Malawi Law Society faults Attorney General, Chifundo Kachale

Chikosa Silungwe

By Deogratias Mmana

The Malawi Law Society (MLS) and other legal experts yesterday faulted Attorney General (AG) Chikosa Silungwe for suspending Malawi Electoral Commission (Mec) activities following the rescission of appointment of two commissioners Jean Mathanga and Linda Kunje by the Office of the President and Cabinet (OPC).  

Mec made the decision to suspend its activities following Silungwe’s advice, to the effect that: “One of the effects of the rescission of the appointment of the two Commissioners is that there is no Electoral Commission in accordance  with Section 75 (1) of the Constitution.


“My advice is that the remaining members of your cohort should not discharge any duty or power of the Electoral Commission under the Constitution or an Act of Parliament until section 75 (1) of the Constitution has been complied with.”

In response to the legal opinion, Mec Chairperson Judge Chifundo Kachale issued a statement yesterday, informing stakeholders that the electoral body had suspended its operations until further notice.

“In view of this development and advice, the Commission has henceforth no legal authority or basis to continue implementing its activities which become suspended by operation of the law until further notice,” the statement, dated April 14 2021, reads.


The suspension has affected Mec’s engagement with political party leaders and the boundary review and delimitation programme.

However, MLS has faulted Silungwe for not applying the law holistically in coming up with his legal advice which, the lawyers’ body said, has created unnecessary anxiety among the citizenry.

It has also faulted Mec for rushing to suspend its operations based on piece of advice that did not consider other sections of the law.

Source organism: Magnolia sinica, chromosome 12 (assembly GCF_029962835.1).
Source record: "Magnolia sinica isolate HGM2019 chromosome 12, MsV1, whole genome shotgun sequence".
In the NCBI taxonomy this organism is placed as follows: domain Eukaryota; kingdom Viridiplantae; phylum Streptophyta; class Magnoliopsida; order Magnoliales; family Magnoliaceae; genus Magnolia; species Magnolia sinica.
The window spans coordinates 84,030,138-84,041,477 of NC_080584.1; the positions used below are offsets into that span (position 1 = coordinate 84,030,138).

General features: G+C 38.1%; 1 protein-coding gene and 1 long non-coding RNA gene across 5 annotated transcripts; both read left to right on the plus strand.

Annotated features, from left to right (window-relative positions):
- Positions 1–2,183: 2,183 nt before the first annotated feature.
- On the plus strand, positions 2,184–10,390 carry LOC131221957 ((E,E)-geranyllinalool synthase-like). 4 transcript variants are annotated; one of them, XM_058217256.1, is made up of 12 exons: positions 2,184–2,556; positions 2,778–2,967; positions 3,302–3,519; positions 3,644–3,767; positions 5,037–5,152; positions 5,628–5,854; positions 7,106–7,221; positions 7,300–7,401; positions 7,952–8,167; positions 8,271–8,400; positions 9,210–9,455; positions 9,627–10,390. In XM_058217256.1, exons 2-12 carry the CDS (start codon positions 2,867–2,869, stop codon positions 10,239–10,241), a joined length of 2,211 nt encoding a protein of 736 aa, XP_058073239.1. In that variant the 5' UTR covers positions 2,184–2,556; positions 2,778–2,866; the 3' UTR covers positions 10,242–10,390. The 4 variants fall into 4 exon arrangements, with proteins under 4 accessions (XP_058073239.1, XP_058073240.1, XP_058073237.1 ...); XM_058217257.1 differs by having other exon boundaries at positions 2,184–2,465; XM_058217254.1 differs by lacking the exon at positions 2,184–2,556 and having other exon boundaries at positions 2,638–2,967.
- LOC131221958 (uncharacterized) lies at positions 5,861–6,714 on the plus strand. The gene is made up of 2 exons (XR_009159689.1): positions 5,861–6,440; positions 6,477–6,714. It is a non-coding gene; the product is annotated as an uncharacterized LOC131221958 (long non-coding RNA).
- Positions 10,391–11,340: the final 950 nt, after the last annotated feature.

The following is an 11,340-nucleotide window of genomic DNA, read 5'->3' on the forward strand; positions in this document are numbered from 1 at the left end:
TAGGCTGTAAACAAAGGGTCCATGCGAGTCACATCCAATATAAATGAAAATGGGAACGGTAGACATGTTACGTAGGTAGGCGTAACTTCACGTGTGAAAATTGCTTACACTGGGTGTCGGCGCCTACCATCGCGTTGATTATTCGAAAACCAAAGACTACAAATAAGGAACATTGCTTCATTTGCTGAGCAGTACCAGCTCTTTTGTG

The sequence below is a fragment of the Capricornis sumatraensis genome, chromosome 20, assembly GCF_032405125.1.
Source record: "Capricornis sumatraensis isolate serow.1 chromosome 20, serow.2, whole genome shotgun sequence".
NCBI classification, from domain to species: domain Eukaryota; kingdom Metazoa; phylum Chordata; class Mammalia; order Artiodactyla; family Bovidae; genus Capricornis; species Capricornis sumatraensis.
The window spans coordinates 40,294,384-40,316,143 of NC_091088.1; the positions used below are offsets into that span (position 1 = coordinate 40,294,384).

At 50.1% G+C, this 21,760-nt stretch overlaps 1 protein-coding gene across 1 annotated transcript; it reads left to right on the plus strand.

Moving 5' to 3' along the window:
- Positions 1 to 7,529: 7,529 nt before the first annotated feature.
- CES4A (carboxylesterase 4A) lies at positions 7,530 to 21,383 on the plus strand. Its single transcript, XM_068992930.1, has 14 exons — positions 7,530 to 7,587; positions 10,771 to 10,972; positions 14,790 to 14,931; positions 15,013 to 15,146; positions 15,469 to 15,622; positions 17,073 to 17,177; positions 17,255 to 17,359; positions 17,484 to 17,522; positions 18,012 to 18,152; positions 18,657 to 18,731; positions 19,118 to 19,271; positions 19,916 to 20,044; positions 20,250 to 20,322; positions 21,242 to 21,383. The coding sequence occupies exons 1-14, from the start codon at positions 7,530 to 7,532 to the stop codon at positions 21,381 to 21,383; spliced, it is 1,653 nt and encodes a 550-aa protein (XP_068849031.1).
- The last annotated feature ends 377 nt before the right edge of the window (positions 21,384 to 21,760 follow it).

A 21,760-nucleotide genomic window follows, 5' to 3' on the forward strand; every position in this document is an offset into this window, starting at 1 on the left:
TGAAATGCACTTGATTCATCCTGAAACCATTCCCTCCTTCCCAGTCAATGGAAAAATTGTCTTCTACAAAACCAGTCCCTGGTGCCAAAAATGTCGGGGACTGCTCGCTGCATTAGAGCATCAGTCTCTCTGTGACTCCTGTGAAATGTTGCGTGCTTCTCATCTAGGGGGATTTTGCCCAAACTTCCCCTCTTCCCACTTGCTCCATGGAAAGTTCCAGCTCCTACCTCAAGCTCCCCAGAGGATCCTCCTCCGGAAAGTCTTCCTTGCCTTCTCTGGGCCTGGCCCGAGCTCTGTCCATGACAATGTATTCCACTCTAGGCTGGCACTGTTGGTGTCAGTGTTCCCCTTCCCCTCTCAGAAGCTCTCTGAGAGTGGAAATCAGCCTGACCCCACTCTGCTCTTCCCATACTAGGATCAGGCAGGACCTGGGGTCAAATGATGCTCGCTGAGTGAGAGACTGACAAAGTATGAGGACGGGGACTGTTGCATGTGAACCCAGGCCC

Chancellor College legal expert Garton Kamchedzera joined MLS in faulting the two institutions for their “emotional” decisions.

MLS said the AG and Mec’s decisions did not look at other laws that govern operations of the electoral body.

“We, at MLS, do not think there is as much crisis as Mec has created through its press release,” said MLS President Patrick Mpaka in an interview yesterday.

Mec sought legal advice from the AG on whether, in accordance with Section 75 (1) of the Republican Constitution, the reduced composition was adequate for the electoral body to exercise its powers.

Mpaka said the AG and Mec should have gone deeper in the application of the law before making the decision to suspend the electoral body.

“We would have expected Mec to fully consider other legal provisions such as Section 42 of the General Interpretation Act and Section 10 and 11 of the Electoral Commission Act and decide whether we, as a country, are in such a crisis as the press release suggests,” Mpaka said.

These sections, he said, address the effect of vacancies on an organisation like Mec, apart from giving guidance on quorum requirements.

“MLS would urge our legal institutions to be holistic in addressing matters of such national attention so that the public is not drawn into unnecessary anxiety,” Mpaka said.

With the removal of the two commissioners, Mec now has five commissioners, according to the electoral body’s spokesperson Sangwani Mwafulirwa.

Asked if the development meant the President may appoint commissioners to replace the two, Kamchedzera said the President may be moved to file for a Presidential Referral Case in court if the AG and Mec do not agree that a vacancy has arisen in the commission.